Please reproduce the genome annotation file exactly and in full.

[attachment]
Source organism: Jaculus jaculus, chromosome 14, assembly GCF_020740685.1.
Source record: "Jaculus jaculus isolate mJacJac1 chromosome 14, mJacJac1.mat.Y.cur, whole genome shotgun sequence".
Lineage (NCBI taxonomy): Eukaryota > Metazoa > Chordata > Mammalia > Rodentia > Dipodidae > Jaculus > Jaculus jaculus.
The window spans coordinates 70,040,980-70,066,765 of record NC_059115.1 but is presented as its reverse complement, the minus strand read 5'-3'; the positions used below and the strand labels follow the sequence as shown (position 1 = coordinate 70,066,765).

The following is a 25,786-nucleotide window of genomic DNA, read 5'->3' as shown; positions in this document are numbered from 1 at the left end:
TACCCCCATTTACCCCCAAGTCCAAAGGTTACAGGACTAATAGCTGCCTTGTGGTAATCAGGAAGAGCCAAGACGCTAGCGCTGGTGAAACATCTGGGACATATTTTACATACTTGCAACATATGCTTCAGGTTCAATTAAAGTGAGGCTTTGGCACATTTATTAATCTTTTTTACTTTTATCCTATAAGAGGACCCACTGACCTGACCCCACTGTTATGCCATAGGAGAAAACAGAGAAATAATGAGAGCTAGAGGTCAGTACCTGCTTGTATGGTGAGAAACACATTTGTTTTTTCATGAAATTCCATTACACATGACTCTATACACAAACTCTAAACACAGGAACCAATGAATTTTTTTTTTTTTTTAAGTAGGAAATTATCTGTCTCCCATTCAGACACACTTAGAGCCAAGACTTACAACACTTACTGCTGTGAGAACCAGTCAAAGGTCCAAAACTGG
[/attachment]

Source organism: Jaculus jaculus, chromosome 14, assembly GCF_020740685.1.
Source record: "Jaculus jaculus isolate mJacJac1 chromosome 14, mJacJac1.mat.Y.cur, whole genome shotgun sequence".
Lineage (NCBI taxonomy): Eukaryota > Metazoa > Chordata > Mammalia > Rodentia > Dipodidae > Jaculus > Jaculus jaculus.
The window spans coordinates 70,040,980-70,066,765 of record NC_059115.1 but is presented as its reverse complement, the minus strand read 5'-3'; the positions used below and the strand labels follow the sequence as shown (position 1 = coordinate 70,066,765).

The following is a 25,786-nucleotide window of genomic DNA, read 5'->3' as shown; positions in this document are numbered from 1 at the left end:
TACCCCCATTTACCCCCAAGTCCAAAGGTTACAGGACTAATAGCTGCCTTGTGGTAATCAGGAAGAGCCAAGACGCTAGCGCTGGTGAAACATCTGGGACATATTTTACATACTTGCAACATATGCTTCAGGTTCAATTAAAGTGAGGCTTTGGCACATTTATTAATCTTTTTTACTTTTATCCTATAAGAGGACCCACTGACCTGACCCCACTGTTATGCCATAGGAGAAAACAGAGAAATAATGAGAGCTAGAGGTCAGTACCTGCTTGTATGGTGAGAAACACATTTGTTTTTTCATGAAATTCCATTACACATGACTCTATACACAAACTCTAAACACAGGAACCAATGAATTTTTTTTTTTTTTTAAGTAGGAAATTATCTGTCTCCCATTCAGACACACTTAGAGCCAAGACTTACAACACTTACTGCTGTGAGAACCAGTCAAAGGTCCAAAACTGG